Found by Rachel Brown on an old gold mine crushing plant in Bendigo, Victoria, Australia. Note the thumbprint to the bottom left. Garnkirk Fireclay Works, Garnkirk, Lanarkshire. . . .
The following interesting analysis was carried out in c.1932 comparing the clays of Scottish bricks and a clay source in India.
Firebricks have been made in the Jabalpur jail from clay obtained from the Upper Gondwana beds, in the neighbourhood of Jackson’s hotel. Last year I made some trial of their infusibility on a small scale. Three sharp-edged fragments, together with three similar fragments of a Scotch firebrick, from Kilmarnock, were placed in a covered crucible and exposed for an hour to a dazzling white heat in a Fletcher’s injector gas furnace. After cooling it was found that the edges of some of the fragments showed even incipient signs of fusion. The fragments of both bricks had acquired a slight glaze on the parts forming portions of the original surfaces, and when broken were found to have become extremely hard (so as to resist the point of a knife), somewhat porous, and the fracture semi-vitreous looking. The Jabalpur brick, before heating, had a smoother fracture than the Scotch one, and was much softer and more easily broken. After heating, however, both seemed to be equally hard. Babu Hira Lal, of the Geological Survey, recently forwarded some clay, similar in appearance to that from which the Jabalpur bricks were made, which he found in the Upper Gondwana strata in the hill west of Amdari, a village 14 miles south-west of Chandia. He states the clay occurs in considerable quantity. It is a white indurated kind, breaking with a semi-conchoidal fracture when dry. When powered moderately finely it yielded a highly plastic mass with water. From this small bricks with sharp square edges were made, measuring 1 1/2″ X 1/2″ X 1/4″. Similar bricks were made from fireclay from Glenboig and Garnkirk (Scotland) and from Raniganj. One of each was enclosed in a covered crucible, with one end resting on the bottom, and the other touching the side. After exposure for an hour to a dazzling white heat in an injector furnace, the edges of the Amdari brick were only slightly rounded, but the brick had softened sufficiently to allow it to bend somewhat until partially supported by the side of the crucible. It had not contracted in a marked degree. The Glenboig and Garnkirk bricks remained with perfectly sharp edges and contracted very slightly; the former showed no trace of bending, while the latter was bent in a very slight degree. The Raniganj brick had the edge completely rounded and was reduced to a semi-fused condition.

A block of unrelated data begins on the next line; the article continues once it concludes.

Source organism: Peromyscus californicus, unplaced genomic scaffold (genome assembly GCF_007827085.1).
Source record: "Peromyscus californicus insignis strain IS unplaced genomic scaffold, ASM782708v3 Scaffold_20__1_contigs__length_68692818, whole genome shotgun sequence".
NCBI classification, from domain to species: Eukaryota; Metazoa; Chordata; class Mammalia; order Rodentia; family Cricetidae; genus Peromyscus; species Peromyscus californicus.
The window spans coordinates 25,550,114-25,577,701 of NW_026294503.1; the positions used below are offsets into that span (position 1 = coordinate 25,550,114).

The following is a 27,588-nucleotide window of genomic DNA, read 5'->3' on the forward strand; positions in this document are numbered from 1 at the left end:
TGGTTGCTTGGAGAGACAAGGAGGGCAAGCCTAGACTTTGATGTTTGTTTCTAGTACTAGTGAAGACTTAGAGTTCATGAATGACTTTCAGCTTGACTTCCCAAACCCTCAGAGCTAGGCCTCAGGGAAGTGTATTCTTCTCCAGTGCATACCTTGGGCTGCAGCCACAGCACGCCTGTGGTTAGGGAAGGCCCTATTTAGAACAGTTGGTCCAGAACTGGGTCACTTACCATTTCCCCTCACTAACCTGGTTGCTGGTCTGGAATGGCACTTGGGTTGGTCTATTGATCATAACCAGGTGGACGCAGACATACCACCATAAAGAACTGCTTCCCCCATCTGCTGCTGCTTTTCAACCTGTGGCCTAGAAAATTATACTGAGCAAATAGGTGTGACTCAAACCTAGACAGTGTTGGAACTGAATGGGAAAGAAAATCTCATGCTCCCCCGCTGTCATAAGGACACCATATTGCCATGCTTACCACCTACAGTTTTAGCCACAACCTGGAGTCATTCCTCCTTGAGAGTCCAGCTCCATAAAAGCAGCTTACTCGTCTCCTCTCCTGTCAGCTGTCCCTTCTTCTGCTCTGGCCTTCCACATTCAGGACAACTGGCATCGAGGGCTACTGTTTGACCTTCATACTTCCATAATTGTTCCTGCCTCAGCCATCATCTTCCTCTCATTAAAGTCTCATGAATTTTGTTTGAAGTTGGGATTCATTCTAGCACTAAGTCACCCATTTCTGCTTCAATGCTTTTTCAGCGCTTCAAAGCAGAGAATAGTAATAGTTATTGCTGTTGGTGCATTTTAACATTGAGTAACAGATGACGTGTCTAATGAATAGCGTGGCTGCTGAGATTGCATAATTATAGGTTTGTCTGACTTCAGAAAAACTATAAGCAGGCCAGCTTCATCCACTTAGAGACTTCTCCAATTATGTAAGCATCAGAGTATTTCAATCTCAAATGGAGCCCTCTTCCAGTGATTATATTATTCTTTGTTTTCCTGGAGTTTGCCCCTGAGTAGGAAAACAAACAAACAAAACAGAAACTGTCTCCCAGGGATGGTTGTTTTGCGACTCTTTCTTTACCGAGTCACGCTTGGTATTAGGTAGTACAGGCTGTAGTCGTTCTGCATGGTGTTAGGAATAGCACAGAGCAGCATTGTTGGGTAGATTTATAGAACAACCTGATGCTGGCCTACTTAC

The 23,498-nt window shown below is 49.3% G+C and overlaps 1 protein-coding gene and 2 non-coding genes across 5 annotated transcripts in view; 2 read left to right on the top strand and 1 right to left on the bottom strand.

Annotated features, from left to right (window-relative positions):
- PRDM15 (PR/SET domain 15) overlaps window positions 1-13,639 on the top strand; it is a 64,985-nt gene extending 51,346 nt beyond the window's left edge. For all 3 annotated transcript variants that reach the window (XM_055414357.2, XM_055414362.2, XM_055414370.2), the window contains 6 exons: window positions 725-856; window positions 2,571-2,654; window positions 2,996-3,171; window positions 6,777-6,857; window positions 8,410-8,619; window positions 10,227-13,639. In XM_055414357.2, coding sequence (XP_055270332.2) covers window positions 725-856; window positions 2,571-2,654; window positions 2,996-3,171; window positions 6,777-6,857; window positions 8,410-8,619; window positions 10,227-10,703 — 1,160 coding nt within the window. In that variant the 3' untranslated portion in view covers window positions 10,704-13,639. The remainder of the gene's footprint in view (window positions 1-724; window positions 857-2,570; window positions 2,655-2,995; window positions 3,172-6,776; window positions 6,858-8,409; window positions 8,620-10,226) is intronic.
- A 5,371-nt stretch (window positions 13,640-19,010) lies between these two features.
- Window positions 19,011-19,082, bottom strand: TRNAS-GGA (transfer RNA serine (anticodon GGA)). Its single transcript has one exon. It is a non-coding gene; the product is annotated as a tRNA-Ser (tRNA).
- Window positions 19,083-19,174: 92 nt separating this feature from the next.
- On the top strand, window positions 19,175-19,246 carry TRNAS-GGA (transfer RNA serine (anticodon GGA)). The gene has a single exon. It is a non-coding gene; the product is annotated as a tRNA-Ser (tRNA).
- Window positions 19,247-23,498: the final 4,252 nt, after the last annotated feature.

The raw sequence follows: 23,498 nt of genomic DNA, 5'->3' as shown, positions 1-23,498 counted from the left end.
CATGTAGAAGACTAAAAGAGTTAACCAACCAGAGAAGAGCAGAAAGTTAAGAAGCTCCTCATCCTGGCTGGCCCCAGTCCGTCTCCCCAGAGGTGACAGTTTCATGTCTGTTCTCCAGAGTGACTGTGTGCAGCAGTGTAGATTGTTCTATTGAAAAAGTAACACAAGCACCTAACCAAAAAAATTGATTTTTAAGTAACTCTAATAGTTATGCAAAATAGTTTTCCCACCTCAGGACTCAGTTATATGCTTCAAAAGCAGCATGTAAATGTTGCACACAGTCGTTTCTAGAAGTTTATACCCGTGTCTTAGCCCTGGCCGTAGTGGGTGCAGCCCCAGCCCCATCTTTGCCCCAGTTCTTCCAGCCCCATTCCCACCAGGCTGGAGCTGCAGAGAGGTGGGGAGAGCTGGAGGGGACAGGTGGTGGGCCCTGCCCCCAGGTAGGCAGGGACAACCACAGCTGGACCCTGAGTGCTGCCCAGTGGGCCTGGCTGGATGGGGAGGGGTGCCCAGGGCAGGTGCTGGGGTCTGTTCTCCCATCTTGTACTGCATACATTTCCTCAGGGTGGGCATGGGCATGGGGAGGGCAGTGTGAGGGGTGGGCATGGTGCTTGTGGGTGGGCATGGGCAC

Some of the powdered Amdari clay was subsequently washed by suspension in water, dried, re-powdered and sifted, and made into bricks of the same kind, which were similarly heated. The edges were very slightly rounded, and the bricks bent somewhat from their own weight, but decidedly less than that made from unwashed day.
Although the clay, then, showed itself to be inferior to Scotch clay, good firebricks could probably be made from it, especially if washed. Similar clay is doubtless to be found elsewhere in the Upper Gondwana area, and one may expect the coal measures of Umeria to contain fireclays like those of Raniganj and other coalfields.